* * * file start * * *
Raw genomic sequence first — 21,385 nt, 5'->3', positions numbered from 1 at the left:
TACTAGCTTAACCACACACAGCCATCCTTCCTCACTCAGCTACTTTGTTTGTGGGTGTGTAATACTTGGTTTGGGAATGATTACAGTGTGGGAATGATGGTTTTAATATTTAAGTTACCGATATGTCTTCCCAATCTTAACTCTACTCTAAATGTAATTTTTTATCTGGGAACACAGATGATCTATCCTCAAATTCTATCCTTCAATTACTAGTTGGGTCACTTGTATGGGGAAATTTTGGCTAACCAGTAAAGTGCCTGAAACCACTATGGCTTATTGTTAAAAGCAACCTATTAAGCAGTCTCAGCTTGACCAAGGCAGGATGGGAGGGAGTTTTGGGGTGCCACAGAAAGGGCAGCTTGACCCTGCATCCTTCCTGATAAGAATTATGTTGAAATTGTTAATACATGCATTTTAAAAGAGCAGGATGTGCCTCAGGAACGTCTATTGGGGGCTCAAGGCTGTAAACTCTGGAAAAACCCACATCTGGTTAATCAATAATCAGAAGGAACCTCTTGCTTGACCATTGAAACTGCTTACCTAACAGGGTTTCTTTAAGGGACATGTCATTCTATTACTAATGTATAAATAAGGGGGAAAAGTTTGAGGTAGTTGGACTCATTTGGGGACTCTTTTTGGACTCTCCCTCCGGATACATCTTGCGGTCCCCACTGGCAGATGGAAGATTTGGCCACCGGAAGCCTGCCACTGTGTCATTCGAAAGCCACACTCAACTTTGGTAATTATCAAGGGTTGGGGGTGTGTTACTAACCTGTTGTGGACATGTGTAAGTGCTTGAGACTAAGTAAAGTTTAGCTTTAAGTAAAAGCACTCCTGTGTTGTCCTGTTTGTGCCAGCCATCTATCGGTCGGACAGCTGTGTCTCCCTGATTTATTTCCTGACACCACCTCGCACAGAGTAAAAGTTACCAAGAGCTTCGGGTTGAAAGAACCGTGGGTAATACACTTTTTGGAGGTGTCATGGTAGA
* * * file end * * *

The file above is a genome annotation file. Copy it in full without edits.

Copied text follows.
Raw genomic sequence first — 21,385 nt, 5'->3', positions numbered from 1 at the left:
TACTAGCTTAACCACACACAGCCATCCTTCCTCACTCAGCTACTTTGTTTGTGGGTGTGTAATACTTGGTTTGGGAATGATTACAGTGTGGGAATGATGGTTTTAATATTTAAGTTACCGATATGTCTTCCCAATCTTAACTCTACTCTAAATGTAATTTTTTATCTGGGAACACAGATGATCTATCCTCAAATTCTATCCTTCAATTACTAGTTGGGTCACTTGTATGGGGAAATTTTGGCTAACCAGTAAAGTGCCTGAAACCACTATGGCTTATTGTTAAAAGCAACCTATTAAGCAGTCTCAGCTTGACCAAGGCAGGATGGGAGGGAGTTTTGGGGTGCCACAGAAAGGGCAGCTTGACCCTGCATCCTTCCTGATAAGAATTATGTTGAAATTGTTAATACATGCATTTTAAAAGAGCAGGATGTGCCTCAGGAACGTCTATTGGGGGCTCAAGGCTGTAAACTCTGGAAAAACCCACATCTGGTTAATCAATAATCAGAAGGAACCTCTTGCTTGACCATTGAAACTGCTTACCTAACAGGGTTTCTTTAAGGGACATGTCATTCTATTACTAATGTATAAATAAGGGGGAAAAGTTTGAGGTAGTTGGACTCATTTGGGGACTCTTTTTGGACTCTCCCTCCGGATACATCTTGCGGTCCCCACTGGCAGATGGAAGATTTGGCCACCGGAAGCCTGCCACTGTGTCATTCGAAAGCCACACTCAACTTTGGTAATTATCAAGGGTTGGGGGTGTGTTACTAACCTGTTGTGGACATGTGTAAGTGCTTGAGACTAAGTAAAGTTTAGCTTTAAGTAAAAGCACTCCTGTGTTGTCCTGTTTGTGCCAGCCATCTATCGGTCGGACAGCTGTGTCTCCCTGATTTATTTCCTGACACCACCTCGCACAGAGTAAAAGTTACCAAGAGCTTCGGGTTGAAAGAACCGTGGGTAATACACTTTTTGGAGGTGTCATGGTAGA